Yesterday I took a break from work stuff and hung out by the pool for a bit, then took a fascinating side trip with Madison and Jai to visit a local pottery manufacturer. It is a pretty small and very artisanal operation, with six guys working there doing everything. They get dirt from various places in Morocco, they crush and sift the dirt, then add water in several steps to produce clay, then put it in a dark room until it is cured and ready to spin, then make all kinds of large and small pots on the wheels, then dry them, then fire them. It was pretty fascinating to see the whole process and hear their story.

After that, we drove towards a nearby dam, then got a little lost on some very rough but beautiful side roads before finally making our way back (with the help of google satellite imagery) to the main road and back to Marrakech. We ended the day with the best French meal I have had in Morocco, which included a couple of the courses being flamboyantly prepared at our very table.

Maroc Telecom internet activation hell


Last time I was in Morocco, I marveled at how easy it was at the Casablanca airport to buy a SIM, get it installed on my phone and activated (by the guy at the shop btw). Voila, for about 24 USD I had unlimited internet, calling and texting for a month. Returning this time, I thought how easy it would be, because I already had the SIM chip. I inserted it, bought  a recharge card for 100 dirham, sent the activation text and received a response. Voila…or so I thought. My problem was that this time, I had no internet. So, I consulted the Google from my hotel where there was wi-fi to try to get an answer. Nothing I tried worked, and it just got worse and worse.

First, it seemed that I didn’t have the APN correct on my phone, and I was advised to send “Config Internet Jawal” to 505, after which I received a response telling me (in French) to use as my APN. I entered it, but nothing, no internet. So I restarted my phone several times, and…nothing.

I thought perhaps I didn’t have enough recharge credit to get internet, so I bought another 100 dirham card hoping it would give me internet. I hurriedly scratched off the silver part to reveal the code, but unfortunately damaged the number and entered it wrong a couple of times, which resulted in an SMS telling me my account was blocked and to call 888 for help.

So I called 888 for service, but the first 50 or so times I tried, it was always busy. This went on for the better part of a day. I noticed a strange thing though. It would ring through sometimes if I was connected to wi-fi. Unfortunately, the phone tree on the other end was in Arabic, and I could not understand anything. After calling about a hundred times and frenetically pushing all buttons, I hit upon a combination that proved useful. Hitting 2, then 2 again after a message change, the messages were suddenly in French. Hallelujah! I was finally able to understand what they were saying. I got through to an operator, who explained to me a couple of things. One, my account was locked by the system for 24 hours, and there was nothing I could do until then. And two (very very important), to activate internet using a recharge card, one needs to send the code FOLLOWED BY *3 to indicate internet activation instead of plain phone activation. I am mostly writing this here in the hopes that it will help some other poor fool traveler like me, who searched and searched in vain and never once saw this CRUCIAL piece of information written ANYWHERE on the internet, and not on the recharge cards themselves.

So, after dutifully waiting 24 hours, and having purchased another recharge card (this time for 50 dirham which would give me 10 days of internet), I tried to enter my new code which I had very carefully and lovingly scraped so as not to damage the fragile card. Unfortunately, I got the same fucking message back about my account being blocked. Once again, I called the (ironically named) service number (this being old hat for me by now) and spoke with an operator who told me to wait 24 hours. When I informed her that I had already waited the 24 hours, she looked at the records and said basically “Oh yeah, that should work by now. Hm.” She then made a note in my file and told me someone would get back to me.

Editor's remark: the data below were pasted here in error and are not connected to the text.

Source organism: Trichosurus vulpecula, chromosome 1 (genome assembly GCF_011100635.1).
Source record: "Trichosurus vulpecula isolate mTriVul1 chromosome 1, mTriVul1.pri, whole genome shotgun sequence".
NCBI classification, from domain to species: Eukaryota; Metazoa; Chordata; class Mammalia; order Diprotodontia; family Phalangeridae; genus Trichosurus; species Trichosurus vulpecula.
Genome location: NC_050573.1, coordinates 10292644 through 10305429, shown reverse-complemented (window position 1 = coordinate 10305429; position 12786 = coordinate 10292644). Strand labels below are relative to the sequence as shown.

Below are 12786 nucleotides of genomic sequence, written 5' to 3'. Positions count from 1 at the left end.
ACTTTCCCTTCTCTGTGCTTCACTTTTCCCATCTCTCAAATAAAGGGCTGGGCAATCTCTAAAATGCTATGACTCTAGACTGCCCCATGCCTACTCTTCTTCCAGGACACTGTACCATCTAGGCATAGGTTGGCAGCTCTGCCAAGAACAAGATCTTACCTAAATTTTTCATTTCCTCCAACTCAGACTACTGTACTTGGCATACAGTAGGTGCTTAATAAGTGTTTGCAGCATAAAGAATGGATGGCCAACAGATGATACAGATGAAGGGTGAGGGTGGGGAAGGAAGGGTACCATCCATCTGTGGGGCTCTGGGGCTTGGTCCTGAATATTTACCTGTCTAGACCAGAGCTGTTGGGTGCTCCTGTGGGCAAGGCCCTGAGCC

Of course, no one ever did, and I continued to try my code in vain throughout the day, but nothing. Just the same message about my account being locked. So, having completely given up on ever having internet on my phone this trip, I tried my code one last time this morning (48 hours after original lock) and OMG. I now have internet!

Again, this post is mainly a public service by me to help out others who are probably pulling their hair out and eyeing razor blades with longing.

Taking taxis with confidence


One of the things that has always been a bit daunting here is taking a taxi. Many of them refuse to use the meter, and as soon as they see you are foreign try to price gouge, charging exorbitant rates. But as I have become more comfortable getting around Marrakech, and having a better idea of how much things should cost, I have had less trouble with them. Now if they refuse to use the meter, I just get out and pay what I know the rate should be, plus a little extra. Usually no one says a word, but on the occasions where someone wants to argue I just walk away, and it always works. You can never ask the rate in advance, or it will be insane. Today for example I got in a taxi and gave the name of my hotel, and the guy starts driving and then says, “You know what the rate is?”, and I said “Yes.”, because I knew that the rate is always about 15 dirham from the place I work to my hotel. And he says “60”. And I said “goodbye” and got out. Then he tries to follow me with offers of 50, then 40, then 30. Another cab came by and I got in, he took me to my hotel, I gave him 20 and he was all smiles and thank yous because it would normally be 15. But without some local knowledge, this kind of exchange is vey difficult, so I am feeling pretty good that I can finally take cabs in Marrakech with confidence.